On Sunday, Dec. 5, Meleah and I went to the center (along with all the other children, ha!) for the Sveti Miklavž parade and celebration.
In a rough translation from a worksheet I filled out in class today regarding the holiday: Sveti Miklavž, a.k.a. Saint Nicholas, brings kids presents on the night of Dec. 5, leaving them on window sills, in baskets, or on plates. If you are bad, however, little devils in red and black will visit your house instead of Sveti Miklavž, and leave you a whip (for a spanking), and you would not want that! Sveti Miklavž might leave children apples, oranges, figs, candies, or chocolates. At the store, they sell chocolates of Sveti Miklavž, and you can also buy little devils made of bread in the Christmas market in downtown Ljubljana.
At the Dec. 5 parade, Sveti Miklavž came into Prešernov Trg on a while cloud float, dressed in a gold robe with a tall bishop’s hat, surrounded by angels. Ahead of him in the procession, however, were scary red and black devils, trying to spook all the kids! Some kids wore little flashing devil horns, which you could buy for 5 euros on the side of the road. If they had been less than 5 euros, Meleah and I would have bought some.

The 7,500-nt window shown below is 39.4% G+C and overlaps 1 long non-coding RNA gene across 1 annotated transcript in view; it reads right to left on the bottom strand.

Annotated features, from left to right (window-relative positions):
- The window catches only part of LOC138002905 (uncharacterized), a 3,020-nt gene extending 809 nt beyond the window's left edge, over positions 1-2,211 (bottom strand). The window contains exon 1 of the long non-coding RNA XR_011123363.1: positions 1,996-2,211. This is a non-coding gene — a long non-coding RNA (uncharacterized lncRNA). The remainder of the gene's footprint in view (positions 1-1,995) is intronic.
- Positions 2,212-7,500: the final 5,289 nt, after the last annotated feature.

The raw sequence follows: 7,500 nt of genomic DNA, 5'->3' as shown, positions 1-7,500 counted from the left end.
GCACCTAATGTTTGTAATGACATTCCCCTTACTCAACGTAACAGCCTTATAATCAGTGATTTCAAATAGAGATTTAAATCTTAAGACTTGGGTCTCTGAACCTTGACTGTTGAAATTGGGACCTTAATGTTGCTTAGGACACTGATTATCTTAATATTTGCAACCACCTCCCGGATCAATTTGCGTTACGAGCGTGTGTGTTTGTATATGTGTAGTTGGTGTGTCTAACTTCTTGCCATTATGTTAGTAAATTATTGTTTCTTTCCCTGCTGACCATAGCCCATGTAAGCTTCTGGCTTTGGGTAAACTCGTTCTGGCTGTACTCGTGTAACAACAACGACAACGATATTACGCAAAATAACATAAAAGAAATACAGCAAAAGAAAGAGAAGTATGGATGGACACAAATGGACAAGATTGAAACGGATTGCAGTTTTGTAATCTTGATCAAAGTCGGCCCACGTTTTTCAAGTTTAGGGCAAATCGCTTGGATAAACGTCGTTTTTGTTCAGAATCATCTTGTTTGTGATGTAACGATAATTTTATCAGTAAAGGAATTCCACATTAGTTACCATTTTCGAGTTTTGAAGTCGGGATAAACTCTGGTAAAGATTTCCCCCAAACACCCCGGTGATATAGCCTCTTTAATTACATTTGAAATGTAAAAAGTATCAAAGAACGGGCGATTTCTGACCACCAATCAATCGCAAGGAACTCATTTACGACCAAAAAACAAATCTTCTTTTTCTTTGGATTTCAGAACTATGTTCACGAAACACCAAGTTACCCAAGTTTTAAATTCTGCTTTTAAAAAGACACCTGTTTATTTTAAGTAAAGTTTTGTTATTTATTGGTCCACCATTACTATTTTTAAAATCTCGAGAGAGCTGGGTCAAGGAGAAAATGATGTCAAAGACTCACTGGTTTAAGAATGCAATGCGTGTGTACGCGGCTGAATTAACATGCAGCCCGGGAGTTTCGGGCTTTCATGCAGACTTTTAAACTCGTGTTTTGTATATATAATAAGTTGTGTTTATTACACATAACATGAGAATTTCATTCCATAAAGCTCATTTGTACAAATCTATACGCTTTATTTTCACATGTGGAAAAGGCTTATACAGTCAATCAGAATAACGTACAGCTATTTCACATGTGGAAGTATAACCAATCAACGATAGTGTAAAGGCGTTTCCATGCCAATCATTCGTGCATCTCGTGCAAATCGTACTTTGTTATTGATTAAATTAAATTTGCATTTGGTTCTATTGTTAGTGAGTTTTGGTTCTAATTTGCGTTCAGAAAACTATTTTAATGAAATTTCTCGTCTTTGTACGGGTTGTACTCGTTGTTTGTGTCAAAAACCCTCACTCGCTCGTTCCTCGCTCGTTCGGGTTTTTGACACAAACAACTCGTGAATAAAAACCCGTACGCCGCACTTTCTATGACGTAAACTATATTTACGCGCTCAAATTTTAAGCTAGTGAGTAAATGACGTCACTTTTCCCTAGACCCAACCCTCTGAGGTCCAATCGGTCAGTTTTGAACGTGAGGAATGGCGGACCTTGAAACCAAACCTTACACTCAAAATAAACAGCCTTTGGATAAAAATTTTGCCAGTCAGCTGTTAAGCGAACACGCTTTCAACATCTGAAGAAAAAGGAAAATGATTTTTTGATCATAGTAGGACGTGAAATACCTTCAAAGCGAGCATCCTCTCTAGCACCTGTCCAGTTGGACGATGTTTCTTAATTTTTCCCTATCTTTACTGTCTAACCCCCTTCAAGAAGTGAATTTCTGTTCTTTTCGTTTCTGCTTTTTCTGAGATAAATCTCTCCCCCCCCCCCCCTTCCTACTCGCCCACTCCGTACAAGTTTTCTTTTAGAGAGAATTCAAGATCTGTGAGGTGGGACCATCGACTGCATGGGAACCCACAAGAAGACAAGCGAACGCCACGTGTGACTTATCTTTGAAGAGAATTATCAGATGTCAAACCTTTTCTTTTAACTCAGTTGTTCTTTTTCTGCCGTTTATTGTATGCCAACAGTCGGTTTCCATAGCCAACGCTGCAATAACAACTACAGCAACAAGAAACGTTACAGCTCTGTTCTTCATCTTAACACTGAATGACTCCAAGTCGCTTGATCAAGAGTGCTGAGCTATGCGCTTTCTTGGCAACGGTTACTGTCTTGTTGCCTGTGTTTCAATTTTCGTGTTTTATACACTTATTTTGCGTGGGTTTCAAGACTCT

In class today, our teacher brought us chocolate-covered figs!
Not only does Slovenia–a predominatly Catholic country–have Sveti Miklavž, but it also has Santa Claus, adopted from popular tradition, and Dedek Mraz, otherwise known as Grandfather Frost. Santa Claus comes on Dec. 25 and is self-explanatory, and Dedek Mraz comes on Dec. 30.
The reason Dedek Mraz exists is that when Slovenia was part of Yugoslavia, there was no Christmas or day for Sveti Miklavž. So as not to have a December devoid of holidays–but also to avoid religion–Dedek Mraz was invented, who brings presents at the end of December.
Now, in Slovenia, if you’re a kid, you get presents on the morning of Dec. 6, 25, and 30. That’s a pretty good deal!